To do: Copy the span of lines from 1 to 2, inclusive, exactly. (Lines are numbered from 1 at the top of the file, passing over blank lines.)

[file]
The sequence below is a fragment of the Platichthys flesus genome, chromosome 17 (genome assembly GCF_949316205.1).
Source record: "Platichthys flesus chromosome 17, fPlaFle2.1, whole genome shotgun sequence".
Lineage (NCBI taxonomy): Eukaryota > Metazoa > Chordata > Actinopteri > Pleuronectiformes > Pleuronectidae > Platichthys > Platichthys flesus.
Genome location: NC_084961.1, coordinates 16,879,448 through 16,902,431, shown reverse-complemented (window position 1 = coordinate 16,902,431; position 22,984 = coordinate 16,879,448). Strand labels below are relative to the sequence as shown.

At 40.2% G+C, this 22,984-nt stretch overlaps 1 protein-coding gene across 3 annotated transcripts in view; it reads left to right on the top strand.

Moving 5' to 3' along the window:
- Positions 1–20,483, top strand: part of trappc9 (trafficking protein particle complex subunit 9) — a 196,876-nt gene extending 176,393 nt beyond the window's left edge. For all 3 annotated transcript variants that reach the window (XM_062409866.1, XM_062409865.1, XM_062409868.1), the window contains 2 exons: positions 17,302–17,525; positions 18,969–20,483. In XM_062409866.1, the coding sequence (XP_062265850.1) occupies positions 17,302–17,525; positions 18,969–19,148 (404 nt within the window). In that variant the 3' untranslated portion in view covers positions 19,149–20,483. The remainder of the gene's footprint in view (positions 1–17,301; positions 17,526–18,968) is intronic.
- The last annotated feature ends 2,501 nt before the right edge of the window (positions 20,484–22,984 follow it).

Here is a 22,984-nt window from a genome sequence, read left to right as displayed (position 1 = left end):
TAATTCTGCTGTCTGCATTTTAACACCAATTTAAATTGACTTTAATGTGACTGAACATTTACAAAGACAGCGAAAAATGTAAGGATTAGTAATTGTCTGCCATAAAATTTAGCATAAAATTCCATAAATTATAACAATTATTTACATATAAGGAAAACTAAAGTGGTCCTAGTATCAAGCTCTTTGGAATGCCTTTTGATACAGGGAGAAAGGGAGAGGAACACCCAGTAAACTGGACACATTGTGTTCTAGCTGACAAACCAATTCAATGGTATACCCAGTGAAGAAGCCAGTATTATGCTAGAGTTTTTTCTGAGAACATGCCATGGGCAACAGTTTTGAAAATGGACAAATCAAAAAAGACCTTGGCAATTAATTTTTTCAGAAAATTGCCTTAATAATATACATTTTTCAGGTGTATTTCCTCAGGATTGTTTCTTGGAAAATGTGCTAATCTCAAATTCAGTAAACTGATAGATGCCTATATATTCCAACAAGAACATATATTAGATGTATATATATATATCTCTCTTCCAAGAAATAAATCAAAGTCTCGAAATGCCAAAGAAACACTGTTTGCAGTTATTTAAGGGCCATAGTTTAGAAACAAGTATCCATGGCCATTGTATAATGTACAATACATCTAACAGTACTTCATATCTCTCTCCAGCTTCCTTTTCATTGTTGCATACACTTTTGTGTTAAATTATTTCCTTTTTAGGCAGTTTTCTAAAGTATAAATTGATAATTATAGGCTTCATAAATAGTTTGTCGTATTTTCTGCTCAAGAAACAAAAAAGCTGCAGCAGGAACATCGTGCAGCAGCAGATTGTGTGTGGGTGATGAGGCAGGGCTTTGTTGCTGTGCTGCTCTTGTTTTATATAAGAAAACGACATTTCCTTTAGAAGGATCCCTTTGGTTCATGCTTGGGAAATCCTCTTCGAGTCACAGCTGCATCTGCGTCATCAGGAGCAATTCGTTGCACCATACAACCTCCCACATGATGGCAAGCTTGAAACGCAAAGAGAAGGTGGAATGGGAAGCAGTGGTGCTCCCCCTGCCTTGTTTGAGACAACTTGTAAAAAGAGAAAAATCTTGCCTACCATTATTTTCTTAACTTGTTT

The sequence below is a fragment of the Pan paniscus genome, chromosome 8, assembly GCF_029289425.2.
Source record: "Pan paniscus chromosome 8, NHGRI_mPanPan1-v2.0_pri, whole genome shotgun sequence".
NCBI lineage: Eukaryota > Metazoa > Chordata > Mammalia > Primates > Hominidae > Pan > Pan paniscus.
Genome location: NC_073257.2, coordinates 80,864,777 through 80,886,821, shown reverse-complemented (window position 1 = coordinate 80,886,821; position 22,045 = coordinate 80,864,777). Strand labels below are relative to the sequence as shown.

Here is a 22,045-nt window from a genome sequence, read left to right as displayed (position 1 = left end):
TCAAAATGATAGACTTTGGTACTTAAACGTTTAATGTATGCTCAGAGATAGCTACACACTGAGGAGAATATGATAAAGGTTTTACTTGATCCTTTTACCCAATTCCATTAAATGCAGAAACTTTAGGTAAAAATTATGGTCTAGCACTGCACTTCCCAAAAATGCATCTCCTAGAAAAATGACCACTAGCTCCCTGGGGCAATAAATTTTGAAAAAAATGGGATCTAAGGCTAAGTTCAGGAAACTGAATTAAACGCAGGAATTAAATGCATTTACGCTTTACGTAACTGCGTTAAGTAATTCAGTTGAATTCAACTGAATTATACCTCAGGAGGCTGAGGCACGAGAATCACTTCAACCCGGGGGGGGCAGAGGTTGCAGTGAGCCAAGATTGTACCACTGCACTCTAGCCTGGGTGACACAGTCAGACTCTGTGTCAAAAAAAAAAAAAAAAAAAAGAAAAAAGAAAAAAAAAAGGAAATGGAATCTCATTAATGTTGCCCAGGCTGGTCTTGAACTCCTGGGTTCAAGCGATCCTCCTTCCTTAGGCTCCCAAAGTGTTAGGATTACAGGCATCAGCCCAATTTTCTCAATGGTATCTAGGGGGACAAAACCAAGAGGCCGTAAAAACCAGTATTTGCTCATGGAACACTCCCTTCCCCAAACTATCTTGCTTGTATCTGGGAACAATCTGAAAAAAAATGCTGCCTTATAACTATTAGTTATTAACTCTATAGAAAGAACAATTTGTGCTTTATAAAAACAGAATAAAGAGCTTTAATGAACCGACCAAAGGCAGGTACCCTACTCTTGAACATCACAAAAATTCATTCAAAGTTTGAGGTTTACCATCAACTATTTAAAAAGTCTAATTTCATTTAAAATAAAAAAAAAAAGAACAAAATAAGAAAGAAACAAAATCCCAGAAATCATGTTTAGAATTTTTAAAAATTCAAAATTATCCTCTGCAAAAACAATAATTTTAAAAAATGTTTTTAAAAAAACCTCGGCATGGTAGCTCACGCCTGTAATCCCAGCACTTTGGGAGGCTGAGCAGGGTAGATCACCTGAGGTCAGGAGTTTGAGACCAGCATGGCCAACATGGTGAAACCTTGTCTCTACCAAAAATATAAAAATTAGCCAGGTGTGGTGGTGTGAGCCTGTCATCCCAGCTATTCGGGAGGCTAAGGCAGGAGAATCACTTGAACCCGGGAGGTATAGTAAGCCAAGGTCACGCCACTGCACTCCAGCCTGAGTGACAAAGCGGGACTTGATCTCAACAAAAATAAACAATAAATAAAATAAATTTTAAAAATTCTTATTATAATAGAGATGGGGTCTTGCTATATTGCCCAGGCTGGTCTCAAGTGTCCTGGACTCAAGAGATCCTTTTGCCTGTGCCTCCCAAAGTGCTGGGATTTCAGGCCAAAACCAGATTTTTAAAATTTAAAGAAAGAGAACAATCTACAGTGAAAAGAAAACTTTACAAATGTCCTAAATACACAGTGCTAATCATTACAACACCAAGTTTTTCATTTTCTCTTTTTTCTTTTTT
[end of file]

The sequence below is a fragment of the Platichthys flesus genome, chromosome 17 (genome assembly GCF_949316205.1).
Source record: "Platichthys flesus chromosome 17, fPlaFle2.1, whole genome shotgun sequence".